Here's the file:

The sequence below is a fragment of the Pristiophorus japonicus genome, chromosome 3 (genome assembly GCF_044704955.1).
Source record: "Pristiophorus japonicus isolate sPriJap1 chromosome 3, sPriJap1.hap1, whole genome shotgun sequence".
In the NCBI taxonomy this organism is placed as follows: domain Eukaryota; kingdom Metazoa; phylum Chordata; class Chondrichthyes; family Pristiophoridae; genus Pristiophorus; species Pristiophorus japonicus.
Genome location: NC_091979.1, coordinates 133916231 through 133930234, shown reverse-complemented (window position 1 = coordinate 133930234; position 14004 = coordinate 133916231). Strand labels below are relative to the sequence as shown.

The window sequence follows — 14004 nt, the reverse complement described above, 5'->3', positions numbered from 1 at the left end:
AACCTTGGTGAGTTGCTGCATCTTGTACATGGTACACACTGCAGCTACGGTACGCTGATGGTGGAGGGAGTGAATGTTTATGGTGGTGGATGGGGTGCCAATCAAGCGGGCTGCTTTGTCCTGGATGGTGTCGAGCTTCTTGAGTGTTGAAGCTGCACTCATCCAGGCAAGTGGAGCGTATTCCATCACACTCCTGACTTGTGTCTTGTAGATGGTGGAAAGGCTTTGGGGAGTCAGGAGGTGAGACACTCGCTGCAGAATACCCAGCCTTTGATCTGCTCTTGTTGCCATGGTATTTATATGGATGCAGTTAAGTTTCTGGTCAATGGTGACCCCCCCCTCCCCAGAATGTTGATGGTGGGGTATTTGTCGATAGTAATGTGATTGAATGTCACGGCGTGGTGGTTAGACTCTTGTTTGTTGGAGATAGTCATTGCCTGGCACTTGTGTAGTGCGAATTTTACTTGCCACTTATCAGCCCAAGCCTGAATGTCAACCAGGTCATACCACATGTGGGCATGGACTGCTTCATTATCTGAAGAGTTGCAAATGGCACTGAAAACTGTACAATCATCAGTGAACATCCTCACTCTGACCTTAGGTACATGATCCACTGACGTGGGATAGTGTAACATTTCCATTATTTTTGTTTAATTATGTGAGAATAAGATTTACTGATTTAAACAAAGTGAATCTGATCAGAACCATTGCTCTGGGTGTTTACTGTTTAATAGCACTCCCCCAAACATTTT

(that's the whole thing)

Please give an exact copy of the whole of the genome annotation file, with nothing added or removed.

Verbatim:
The sequence below is a fragment of the Pristiophorus japonicus genome, chromosome 3 (genome assembly GCF_044704955.1).
Source record: "Pristiophorus japonicus isolate sPriJap1 chromosome 3, sPriJap1.hap1, whole genome shotgun sequence".
In the NCBI taxonomy this organism is placed as follows: domain Eukaryota; kingdom Metazoa; phylum Chordata; class Chondrichthyes; family Pristiophoridae; genus Pristiophorus; species Pristiophorus japonicus.
Genome location: NC_091979.1, coordinates 133916231 through 133930234, shown reverse-complemented (window position 1 = coordinate 133930234; position 14004 = coordinate 133916231). Strand labels below are relative to the sequence as shown.

The window sequence follows — 14004 nt, the reverse complement described above, 5'->3', positions numbered from 1 at the left end:
AACCTTGGTGAGTTGCTGCATCTTGTACATGGTACACACTGCAGCTACGGTACGCTGATGGTGGAGGGAGTGAATGTTTATGGTGGTGGATGGGGTGCCAATCAAGCGGGCTGCTTTGTCCTGGATGGTGTCGAGCTTCTTGAGTGTTGAAGCTGCACTCATCCAGGCAAGTGGAGCGTATTCCATCACACTCCTGACTTGTGTCTTGTAGATGGTGGAAAGGCTTTGGGGAGTCAGGAGGTGAGACACTCGCTGCAGAATACCCAGCCTTTGATCTGCTCTTGTTGCCATGGTATTTATATGGATGCAGTTAAGTTTCTGGTCAATGGTGACCCCCCCCTCCCCAGAATGTTGATGGTGGGGTATTTGTCGATAGTAATGTGATTGAATGTCACGGCGTGGTGGTTAGACTCTTGTTTGTTGGAGATAGTCATTGCCTGGCACTTGTGTAGTGCGAATTTTACTTGCCACTTATCAGCCCAAGCCTGAATGTCAACCAGGTCATACCACATGTGGGCATGGACTGCTTCATTATCTGAAGAGTTGCAAATGGCACTGAAAACTGTACAATCATCAGTGAACATCCTCACTCTGACCTTAGGTACATGATCCACTGACGTGGGATAGTGTAACATTTCCATTATTTTTGTTTAATTATGTGAGAATAAGATTTACTGATTTAAACAAAGTGAATCTGATCAGAACCATTGCTCTGGGTGTTTACTGTTTAATAGCACTCCCCCAAACATTTT